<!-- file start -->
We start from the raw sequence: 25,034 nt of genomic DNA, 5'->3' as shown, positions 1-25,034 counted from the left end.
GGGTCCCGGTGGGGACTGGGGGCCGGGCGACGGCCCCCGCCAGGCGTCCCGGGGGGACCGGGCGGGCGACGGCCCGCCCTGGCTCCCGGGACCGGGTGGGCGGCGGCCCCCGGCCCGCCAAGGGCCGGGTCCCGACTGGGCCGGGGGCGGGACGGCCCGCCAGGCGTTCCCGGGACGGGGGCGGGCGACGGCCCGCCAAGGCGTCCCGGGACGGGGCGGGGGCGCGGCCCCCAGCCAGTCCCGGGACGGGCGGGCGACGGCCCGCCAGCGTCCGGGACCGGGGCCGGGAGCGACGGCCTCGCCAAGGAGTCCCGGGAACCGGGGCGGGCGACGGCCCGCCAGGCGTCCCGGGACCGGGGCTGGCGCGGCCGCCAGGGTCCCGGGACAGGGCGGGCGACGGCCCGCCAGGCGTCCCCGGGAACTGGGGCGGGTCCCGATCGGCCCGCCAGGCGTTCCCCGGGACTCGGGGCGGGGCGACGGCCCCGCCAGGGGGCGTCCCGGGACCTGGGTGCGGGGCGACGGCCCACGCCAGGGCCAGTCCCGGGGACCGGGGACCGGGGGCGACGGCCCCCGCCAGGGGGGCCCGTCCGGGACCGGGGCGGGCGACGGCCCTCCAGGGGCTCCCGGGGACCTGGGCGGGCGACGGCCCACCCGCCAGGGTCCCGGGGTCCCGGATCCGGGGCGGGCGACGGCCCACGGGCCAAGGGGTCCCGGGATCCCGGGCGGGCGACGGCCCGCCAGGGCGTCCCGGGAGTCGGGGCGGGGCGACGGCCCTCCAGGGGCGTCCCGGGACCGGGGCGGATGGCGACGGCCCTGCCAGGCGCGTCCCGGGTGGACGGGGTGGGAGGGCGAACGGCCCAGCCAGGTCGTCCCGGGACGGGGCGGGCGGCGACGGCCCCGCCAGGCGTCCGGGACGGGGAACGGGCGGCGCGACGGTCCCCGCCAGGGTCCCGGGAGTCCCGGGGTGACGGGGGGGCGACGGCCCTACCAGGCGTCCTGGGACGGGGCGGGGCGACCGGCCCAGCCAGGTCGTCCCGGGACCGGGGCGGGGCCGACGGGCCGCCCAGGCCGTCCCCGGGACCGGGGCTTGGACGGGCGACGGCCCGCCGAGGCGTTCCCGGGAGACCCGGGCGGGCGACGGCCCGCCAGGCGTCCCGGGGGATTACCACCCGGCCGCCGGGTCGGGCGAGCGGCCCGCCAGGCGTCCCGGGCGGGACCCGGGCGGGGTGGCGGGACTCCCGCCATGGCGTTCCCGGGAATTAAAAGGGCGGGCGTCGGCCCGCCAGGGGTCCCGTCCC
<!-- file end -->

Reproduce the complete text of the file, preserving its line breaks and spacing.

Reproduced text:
We start from the raw sequence: 25,034 nt of genomic DNA, 5'->3' as shown, positions 1-25,034 counted from the left end.
GGGTCCCGGTGGGGACTGGGGGCCGGGCGACGGCCCCCGCCAGGCGTCCCGGGGGGACCGGGCGGGCGACGGCCCGCCCTGGCTCCCGGGACCGGGTGGGCGGCGGCCCCCGGCCCGCCAAGGGCCGGGTCCCGACTGGGCCGGGGGCGGGACGGCCCGCCAGGCGTTCCCGGGACGGGGGCGGGCGACGGCCCGCCAAGGCGTCCCGGGACGGGGCGGGGGCGCGGCCCCCAGCCAGTCCCGGGACGGGCGGGCGACGGCCCGCCAGCGTCCGGGACCGGGGCCGGGAGCGACGGCCTCGCCAAGGAGTCCCGGGAACCGGGGCGGGCGACGGCCCGCCAGGCGTCCCGGGACCGGGGCTGGCGCGGCCGCCAGGGTCCCGGGACAGGGCGGGCGACGGCCCGCCAGGCGTCCCCGGGAACTGGGGCGGGTCCCGATCGGCCCGCCAGGCGTTCCCCGGGACTCGGGGCGGGGCGACGGCCCCGCCAGGGGGCGTCCCGGGACCTGGGTGCGGGGCGACGGCCCACGCCAGGGCCAGTCCCGGGGACCGGGGACCGGGGGCGACGGCCCCCGCCAGGGGGGCCCGTCCGGGACCGGGGCGGGCGACGGCCCTCCAGGGGCTCCCGGGGACCTGGGCGGGCGACGGCCCACCCGCCAGGGTCCCGGGGTCCCGGATCCGGGGCGGGCGACGGCCCACGGGCCAAGGGGTCCCGGGATCCCGGGCGGGCGACGGCCCGCCAGGGCGTCCCGGGAGTCGGGGCGGGGCGACGGCCCTCCAGGGGCGTCCCGGGACCGGGGCGGATGGCGACGGCCCTGCCAGGCGCGTCCCGGGTGGACGGGGTGGGAGGGCGAACGGCCCAGCCAGGTCGTCCCGGGACGGGGCGGGCGGCGACGGCCCCGCCAGGCGTCCGGGACGGGGAACGGGCGGCGCGACGGTCCCCGCCAGGGTCCCGGGAGTCCCGGGGTGACGGGGGGGCGACGGCCCTACCAGGCGTCCTGGGACGGGGCGGGGCGACCGGCCCAGCCAGGTCGTCCCGGGACCGGGGCGGGGCCGACGGGCCGCCCAGGCCGTCCCCGGGACCGGGGCTTGGACGGGCGACGGCCCGCCGAGGCGTTCCCGGGAGACCCGGGCGGGCGACGGCCCGCCAGGCGTCCCGGGGGATTACCACCCGGCCGCCGGGTCGGGCGAGCGGCCCGCCAGGCGTCCCGGGCGGGACCCGGGCGGGGTGGCGGGACTCCCGCCATGGCGTTCCCGGGAATTAAAAGGGCGGGCGTCGGCCCGCCAGGGGTCCCGTCCC